The researchers, led by Professor Jan Sundquist, ran the study at 16 primary health care centres in Skåne, a county in southern Sweden. They trained two mindfulness instructors, from different occupational groups, at each primary health care centre during a 6-day training course.
In spring 2012, patients with depression, anxiety or reactions to severe stress were randomised to either structured group mindfulness treatment with approximately 10 patients per group, or regular treatment (mainly individual CBT). Patients also received a private training programme and were asked to record their exercises in a diary. The treatment lasted 8 weeks. General practitioner and mindfulness instructor Ola Schenström designed the mindfulness training programme and model for training instructors.
A total of 215 patients were included in the study. Before and after treatment, the patients in the mindfulness and regular treatment groups answered questionnaires that estimated the severity of their depression and anxiety. Self-reported symptoms of depression and anxiety decreased in both groups during the 8-week treatment period. There was no statistical difference between the two treatments.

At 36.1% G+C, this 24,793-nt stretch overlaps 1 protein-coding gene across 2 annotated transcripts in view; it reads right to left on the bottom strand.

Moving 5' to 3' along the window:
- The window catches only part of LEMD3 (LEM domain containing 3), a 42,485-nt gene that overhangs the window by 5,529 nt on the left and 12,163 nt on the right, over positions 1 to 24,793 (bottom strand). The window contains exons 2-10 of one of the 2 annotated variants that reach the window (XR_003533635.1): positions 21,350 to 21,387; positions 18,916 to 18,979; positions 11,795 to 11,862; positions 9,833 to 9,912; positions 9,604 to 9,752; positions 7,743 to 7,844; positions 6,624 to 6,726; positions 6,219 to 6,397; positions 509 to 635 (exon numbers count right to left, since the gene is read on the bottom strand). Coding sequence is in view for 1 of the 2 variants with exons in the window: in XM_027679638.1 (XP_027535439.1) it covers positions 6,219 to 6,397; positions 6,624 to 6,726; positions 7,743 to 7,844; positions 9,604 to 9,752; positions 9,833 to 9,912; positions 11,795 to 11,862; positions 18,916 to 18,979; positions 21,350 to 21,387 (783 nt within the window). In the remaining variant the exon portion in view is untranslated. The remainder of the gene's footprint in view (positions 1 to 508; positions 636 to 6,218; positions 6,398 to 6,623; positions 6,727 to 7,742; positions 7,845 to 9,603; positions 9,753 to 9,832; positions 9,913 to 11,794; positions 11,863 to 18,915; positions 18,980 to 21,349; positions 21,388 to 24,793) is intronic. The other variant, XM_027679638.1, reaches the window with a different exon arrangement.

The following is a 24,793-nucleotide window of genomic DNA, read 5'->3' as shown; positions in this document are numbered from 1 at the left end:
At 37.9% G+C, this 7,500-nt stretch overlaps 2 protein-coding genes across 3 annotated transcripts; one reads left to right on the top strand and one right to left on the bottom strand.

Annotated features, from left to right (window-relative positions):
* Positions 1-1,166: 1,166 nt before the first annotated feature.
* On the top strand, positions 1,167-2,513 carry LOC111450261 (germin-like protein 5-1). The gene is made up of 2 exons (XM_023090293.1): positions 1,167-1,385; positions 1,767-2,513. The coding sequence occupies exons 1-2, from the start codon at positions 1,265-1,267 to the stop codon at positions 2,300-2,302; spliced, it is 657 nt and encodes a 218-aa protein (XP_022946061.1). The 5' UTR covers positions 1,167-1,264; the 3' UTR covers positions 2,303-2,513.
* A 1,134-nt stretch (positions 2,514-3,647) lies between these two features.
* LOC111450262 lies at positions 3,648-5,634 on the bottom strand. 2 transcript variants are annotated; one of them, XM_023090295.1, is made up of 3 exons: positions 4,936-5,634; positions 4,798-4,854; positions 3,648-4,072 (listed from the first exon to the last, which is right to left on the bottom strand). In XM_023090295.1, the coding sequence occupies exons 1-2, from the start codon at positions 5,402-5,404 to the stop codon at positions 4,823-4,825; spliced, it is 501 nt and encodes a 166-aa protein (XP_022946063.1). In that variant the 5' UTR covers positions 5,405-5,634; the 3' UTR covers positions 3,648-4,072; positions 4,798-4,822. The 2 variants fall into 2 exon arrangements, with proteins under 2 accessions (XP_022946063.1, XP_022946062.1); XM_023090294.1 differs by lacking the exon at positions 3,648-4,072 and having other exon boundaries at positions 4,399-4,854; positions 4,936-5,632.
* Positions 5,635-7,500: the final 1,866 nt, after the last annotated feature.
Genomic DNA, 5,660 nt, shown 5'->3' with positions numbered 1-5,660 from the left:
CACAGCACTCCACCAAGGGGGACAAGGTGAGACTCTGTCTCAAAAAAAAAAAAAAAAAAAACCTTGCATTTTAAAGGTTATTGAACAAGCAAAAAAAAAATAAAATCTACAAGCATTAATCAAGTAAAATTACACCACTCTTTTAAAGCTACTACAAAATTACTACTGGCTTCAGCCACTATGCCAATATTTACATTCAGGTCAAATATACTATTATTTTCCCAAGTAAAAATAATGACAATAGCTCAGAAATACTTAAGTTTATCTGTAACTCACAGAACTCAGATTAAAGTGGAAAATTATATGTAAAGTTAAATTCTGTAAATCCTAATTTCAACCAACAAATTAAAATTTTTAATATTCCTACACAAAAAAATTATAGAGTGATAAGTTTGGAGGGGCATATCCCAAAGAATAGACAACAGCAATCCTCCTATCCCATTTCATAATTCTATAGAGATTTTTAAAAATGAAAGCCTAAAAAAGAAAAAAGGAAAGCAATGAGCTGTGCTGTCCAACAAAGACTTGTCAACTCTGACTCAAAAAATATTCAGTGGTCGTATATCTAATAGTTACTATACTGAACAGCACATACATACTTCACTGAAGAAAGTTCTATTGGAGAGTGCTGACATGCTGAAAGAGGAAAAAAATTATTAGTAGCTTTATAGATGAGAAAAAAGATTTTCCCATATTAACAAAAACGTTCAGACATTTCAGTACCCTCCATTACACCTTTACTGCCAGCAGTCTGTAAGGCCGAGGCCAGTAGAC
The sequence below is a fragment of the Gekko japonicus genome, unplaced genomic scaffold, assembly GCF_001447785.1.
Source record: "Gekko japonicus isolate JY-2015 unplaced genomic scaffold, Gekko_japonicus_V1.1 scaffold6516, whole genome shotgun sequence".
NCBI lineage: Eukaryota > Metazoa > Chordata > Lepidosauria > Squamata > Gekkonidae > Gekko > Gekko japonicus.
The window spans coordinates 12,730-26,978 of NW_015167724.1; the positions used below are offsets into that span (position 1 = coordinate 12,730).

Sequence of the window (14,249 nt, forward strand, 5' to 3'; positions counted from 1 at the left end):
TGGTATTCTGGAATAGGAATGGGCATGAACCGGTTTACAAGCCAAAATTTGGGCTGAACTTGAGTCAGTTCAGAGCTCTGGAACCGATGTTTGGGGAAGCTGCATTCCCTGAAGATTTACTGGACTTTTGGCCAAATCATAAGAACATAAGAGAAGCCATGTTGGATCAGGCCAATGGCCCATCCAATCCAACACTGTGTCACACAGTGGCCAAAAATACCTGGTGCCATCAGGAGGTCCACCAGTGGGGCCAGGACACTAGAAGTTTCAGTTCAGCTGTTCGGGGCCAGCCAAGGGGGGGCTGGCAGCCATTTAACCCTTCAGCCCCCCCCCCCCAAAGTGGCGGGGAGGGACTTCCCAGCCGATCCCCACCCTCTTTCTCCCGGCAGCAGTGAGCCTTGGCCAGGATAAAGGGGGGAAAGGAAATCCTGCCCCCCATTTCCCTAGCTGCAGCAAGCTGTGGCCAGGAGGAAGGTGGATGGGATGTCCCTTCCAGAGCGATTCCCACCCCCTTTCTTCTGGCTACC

“The study’s results indicate that group mindfulness treatment, conducted by certified instructors in primary health care, is as effective a treatment method as individual CBT for treating depression and anxiety”, says Jan Sundquist. “This means that group mindfulness treatment should be considered as an alternative to individual psychotherapy, especially at primary health care centres that can’t offer everyone individual therapy”.
Original article can be found here.